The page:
A hallmark of the University is the close interaction between students and faculty both in and outside the classroom. This relationship forms the foundation for your academic success. You should make sure to talk with your adviser about academic aspirations, questions and concerns. You should also go talk to your professors when you have questions in a course you are taking. In addition to the faculty, there are many other administrators, staff, peers, and resource programs that are here to support you in your academic progress. Washington and Lee Undergraduate College, Williams School and Student Affairs deans serve as support resources for students both in and beyond the classroom.
The transition from high school to post-secondary education can be a challenging one. However, the University's goal is not only to help you grow as a student, but also to become a more well-rounded person. This involves challenges that vary for each individual. The following links and helpful hints will assist you in overcoming similar trials that other students have faced, as well as direct you towards personalized guidance in your search for academic success. Here is a list of resources at your disposal.
Academic Peer Tutoring Program
Adapting to change is key to immersing yourself successfully in your new environment. This involves almost all aspects of your life and may initially surprise you. Just a few examples will include when to do the laundry, when to study and how often, how to go about making new friends, when to hang out with friends, time management, study skills and making adjustments. Some of the things that you should be prepared to change include:
You: Remember that higher education is for your benefit. Being in college provides opportunities to expand knowledge and intellectual growth, learn different subjects and be exposed to various points of view. Take full advantage of it. Classes are expensive. Use this time to better yourself academically, personally and professionally. Embrace change if it is for your benefit. This does not mean you should change completely, but understand what is best for you and strive towards academic success.
Independence: Living on your own has a lot of responsibilities that come with it. This is one of the many transitions into adulthood and it is also an opportunity to prove that you can thrive doing so. The time is right to rely less on your family.
Home: How much/often it is possible to communicate with your family and friends from home is something you need to figure out once you get into the swing of college life and classes. Change is inevitable, but students must be able to find equilibrium in their lives.
Time: You will soon come to realize that course work at W&L will require a lot more of your time than high school did. Changing how you spend your hours of the day and taking the time to actually organize your life properly not only involves keeping track of homework and tests, but your personal life. You have to find the balance in life that will work for you.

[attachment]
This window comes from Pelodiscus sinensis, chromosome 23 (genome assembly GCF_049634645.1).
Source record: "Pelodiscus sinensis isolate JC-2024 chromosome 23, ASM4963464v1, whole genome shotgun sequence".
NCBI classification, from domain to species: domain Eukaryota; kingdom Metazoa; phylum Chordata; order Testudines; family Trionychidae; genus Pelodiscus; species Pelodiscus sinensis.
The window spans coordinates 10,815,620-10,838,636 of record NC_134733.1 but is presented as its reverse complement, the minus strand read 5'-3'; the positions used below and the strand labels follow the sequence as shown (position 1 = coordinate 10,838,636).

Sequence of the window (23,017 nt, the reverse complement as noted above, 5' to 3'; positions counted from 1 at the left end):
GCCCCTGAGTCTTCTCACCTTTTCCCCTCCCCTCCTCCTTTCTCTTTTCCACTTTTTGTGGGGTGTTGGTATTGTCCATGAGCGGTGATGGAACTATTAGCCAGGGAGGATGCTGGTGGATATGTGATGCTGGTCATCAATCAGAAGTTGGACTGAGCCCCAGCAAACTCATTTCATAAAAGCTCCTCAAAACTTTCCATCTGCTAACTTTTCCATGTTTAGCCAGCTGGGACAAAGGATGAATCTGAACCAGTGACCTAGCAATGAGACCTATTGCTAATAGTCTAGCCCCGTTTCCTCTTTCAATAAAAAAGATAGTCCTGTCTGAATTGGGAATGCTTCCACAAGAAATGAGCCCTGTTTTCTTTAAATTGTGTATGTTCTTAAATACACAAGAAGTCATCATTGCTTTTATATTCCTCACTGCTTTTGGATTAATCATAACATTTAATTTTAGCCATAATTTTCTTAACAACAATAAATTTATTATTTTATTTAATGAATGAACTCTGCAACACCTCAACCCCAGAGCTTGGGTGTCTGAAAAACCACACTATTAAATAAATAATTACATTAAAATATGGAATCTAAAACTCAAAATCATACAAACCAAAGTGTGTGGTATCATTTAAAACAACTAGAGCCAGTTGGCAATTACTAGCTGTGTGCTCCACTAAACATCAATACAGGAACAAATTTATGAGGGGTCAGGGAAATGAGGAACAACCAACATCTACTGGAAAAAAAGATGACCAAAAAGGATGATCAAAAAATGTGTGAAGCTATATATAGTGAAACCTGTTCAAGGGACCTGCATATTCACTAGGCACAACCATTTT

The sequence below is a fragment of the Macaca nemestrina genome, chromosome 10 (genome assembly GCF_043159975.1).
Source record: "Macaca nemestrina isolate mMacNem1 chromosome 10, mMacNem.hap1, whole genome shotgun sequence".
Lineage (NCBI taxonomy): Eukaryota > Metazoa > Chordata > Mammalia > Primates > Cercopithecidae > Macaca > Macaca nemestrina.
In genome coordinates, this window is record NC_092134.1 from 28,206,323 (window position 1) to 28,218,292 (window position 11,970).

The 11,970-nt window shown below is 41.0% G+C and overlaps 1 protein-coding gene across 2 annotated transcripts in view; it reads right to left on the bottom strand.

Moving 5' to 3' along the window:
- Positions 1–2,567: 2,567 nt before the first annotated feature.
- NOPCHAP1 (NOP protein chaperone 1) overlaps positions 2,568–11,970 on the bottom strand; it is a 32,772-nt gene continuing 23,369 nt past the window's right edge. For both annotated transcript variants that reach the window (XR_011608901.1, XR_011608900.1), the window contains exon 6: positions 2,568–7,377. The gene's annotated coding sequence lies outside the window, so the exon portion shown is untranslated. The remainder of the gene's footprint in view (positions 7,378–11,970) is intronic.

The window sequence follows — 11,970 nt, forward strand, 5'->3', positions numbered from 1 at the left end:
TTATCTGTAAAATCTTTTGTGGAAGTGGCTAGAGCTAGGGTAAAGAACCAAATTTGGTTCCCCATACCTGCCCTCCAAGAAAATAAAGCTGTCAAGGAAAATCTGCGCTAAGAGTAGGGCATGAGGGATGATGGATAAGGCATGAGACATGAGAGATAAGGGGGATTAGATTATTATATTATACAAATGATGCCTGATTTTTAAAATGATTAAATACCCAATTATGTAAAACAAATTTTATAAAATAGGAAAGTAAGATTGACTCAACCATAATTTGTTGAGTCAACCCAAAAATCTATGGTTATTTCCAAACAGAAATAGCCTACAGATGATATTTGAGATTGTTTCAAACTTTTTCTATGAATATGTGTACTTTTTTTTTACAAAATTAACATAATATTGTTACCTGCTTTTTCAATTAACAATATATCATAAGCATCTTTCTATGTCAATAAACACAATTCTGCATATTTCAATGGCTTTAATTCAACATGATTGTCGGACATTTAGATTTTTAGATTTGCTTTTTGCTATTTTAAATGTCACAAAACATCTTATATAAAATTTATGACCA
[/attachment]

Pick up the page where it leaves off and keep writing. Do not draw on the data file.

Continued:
If you need help with time management, explore the following websites:
Studying: Be open to changing your study habits. This will most likely involve more than just a little tweaking. Figure out how you study best, where you study best (for example, reserving a Leyburn Library study carrel), and explore different study methods (note taking, reading comprehension, and time management techniques) and test the ways that will be the most beneficial to you. Once you figure this out, academic success will be much easier to grasp.
Asking for Help: You may or may not have asked for much assistance in high school, but W&L is the type of place where help can be found pretty quickly. Please don't be afraid to seek assistance from your professors, University administrators, Resident Advisers and peers. Asking for help before it is too late is of paramount importance, especially when the term is only 12 or 4 weeks in duration. This is vital in order to not only "survive" the year, but also to achieve academic success.
Level of Difficulty: University classes are likely more demanding than your high school classes. Even if you know the material, strive to challenge yourself even more. If you feel you need help, seek it sooner rather than later. The services listed at the top of the page are for your convenience. Do not hesitate to seek help, because through these student resources you will only better your chances for academic success.
Homework: Stay on top of it. It does not take much to get behind. For less stress follow your syllabi (they are meant to help you organize your time) and even try to work ahead if possible.
Perseverance: How much you gain from your studies is largely the result of your individual effort and involvement. The time and energy that you devote to your studies and other educationally purposeful activities positively influence your grades and persistence. In other words, a key to academic success is your own engagement.
Health: Take care of yourself. Watch your health and stay healthy through proper foods, exercise and especially sleep. These can easily be overlooked in the bustling lifestyle of your new college life, but it will be to your detriment if you do not keep track of it. It is easy to stay up the night before a test studying, but it will be harder for you to function the morning of the test. Take care of your own health. Learn to balance your private, social and academic life. If you become ill or feel overwhelmed contact the Student Health Center and/or the University Counseling Center through the links at the top of the page.
Interact: Take advantage of academic support services, participate in co-curricular activities and interact with faculty members and friends on a meaningful level. Benefit from the sources of information that we have provided you at the top of the page. Be sure to fully engage your academic adviser, professors and peers for support.